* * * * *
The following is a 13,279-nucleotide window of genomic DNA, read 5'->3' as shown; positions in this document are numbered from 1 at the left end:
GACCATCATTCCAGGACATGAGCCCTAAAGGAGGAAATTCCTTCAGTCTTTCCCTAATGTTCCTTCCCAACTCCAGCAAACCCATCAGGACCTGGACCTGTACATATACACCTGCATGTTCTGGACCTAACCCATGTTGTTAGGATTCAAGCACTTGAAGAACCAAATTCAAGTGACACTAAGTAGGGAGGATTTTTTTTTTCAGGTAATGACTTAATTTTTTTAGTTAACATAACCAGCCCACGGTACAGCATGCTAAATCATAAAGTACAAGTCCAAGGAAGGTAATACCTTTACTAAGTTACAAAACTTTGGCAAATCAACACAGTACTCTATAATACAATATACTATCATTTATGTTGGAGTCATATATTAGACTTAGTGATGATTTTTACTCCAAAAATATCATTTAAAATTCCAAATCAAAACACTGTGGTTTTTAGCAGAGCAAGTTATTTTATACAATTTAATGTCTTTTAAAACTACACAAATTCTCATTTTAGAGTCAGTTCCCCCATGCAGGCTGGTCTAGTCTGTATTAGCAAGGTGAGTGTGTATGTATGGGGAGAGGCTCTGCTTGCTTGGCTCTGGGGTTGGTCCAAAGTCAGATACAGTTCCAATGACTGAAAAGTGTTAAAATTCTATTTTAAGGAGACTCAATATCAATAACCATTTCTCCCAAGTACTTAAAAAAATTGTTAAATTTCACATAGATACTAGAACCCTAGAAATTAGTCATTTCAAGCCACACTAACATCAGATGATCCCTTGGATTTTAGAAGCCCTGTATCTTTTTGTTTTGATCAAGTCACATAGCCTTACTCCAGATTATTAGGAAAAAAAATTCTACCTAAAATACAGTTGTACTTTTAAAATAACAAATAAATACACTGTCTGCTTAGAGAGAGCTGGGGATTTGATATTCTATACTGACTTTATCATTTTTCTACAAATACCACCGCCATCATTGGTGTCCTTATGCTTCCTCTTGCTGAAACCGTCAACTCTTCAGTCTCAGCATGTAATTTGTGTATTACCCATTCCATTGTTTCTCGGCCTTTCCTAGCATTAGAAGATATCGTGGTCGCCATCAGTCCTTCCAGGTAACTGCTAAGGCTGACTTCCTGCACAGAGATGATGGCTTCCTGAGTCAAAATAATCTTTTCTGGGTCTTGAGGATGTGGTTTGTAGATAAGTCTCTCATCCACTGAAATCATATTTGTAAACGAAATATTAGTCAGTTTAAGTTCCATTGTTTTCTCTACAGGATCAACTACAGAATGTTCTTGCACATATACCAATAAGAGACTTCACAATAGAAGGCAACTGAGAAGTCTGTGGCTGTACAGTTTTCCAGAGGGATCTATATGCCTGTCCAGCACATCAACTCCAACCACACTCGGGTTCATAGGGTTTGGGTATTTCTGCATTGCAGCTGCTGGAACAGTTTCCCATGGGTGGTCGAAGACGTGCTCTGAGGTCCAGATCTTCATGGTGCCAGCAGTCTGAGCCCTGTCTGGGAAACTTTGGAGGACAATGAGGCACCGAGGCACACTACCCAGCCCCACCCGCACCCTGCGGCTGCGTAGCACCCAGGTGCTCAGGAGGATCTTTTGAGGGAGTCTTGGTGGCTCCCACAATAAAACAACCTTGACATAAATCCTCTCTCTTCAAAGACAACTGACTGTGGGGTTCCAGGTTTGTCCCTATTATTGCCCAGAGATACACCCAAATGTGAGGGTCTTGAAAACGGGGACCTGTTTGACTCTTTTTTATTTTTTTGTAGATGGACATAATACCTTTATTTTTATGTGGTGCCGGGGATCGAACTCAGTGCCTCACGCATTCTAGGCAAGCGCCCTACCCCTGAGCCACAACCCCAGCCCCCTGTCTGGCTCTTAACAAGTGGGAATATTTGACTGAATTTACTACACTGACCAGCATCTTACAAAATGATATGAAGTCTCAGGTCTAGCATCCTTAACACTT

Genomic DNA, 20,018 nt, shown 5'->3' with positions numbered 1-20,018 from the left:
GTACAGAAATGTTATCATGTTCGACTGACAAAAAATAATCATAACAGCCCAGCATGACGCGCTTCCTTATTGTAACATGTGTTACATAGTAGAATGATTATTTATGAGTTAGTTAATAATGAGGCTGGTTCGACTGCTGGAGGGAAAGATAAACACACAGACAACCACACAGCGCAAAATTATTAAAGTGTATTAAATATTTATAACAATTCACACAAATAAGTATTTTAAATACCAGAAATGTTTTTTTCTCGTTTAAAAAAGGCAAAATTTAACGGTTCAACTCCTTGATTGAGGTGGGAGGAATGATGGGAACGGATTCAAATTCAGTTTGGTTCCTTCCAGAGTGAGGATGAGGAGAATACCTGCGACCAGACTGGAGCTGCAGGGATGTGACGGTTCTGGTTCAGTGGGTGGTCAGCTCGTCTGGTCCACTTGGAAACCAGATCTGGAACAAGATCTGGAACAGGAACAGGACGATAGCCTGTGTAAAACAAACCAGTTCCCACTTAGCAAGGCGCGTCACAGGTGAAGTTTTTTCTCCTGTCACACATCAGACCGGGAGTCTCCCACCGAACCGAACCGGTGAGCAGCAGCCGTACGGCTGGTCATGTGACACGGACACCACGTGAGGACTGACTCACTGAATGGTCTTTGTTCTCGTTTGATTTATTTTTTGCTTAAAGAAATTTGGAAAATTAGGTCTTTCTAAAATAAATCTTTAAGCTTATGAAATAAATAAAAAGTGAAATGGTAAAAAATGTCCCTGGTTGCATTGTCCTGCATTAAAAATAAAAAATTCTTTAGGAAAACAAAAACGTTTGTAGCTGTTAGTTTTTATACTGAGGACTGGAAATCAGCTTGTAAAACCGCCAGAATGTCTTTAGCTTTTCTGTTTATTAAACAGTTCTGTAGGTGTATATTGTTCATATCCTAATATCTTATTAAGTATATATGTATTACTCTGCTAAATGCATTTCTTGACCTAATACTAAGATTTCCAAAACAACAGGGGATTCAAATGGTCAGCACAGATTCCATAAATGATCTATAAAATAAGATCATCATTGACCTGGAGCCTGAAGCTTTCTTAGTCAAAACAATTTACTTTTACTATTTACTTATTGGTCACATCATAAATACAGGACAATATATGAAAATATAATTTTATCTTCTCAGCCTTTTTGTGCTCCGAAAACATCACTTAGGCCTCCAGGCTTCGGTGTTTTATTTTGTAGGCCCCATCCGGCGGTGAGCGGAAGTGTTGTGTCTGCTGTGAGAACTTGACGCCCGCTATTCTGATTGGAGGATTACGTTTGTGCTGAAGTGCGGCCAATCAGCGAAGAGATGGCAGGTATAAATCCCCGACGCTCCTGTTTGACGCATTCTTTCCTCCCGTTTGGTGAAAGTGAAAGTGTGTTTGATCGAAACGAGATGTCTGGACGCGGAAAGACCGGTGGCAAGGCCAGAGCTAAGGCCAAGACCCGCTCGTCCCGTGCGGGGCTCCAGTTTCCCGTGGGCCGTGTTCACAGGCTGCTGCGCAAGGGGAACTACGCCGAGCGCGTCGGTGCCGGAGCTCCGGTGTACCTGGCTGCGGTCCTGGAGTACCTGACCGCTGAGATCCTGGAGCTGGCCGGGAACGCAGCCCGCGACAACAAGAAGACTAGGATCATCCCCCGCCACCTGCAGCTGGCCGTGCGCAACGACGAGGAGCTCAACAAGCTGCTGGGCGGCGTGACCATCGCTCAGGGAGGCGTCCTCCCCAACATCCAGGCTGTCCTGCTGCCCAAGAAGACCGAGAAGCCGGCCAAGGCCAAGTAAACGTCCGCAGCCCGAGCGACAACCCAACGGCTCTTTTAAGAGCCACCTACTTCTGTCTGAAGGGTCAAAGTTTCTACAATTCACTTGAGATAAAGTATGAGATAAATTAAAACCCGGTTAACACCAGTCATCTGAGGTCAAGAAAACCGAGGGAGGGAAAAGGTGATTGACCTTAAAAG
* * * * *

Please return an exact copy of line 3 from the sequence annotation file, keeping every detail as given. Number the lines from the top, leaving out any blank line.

Genomic DNA, 20,018 nt, shown 5'->3' with positions numbered 1-20,018 from the left: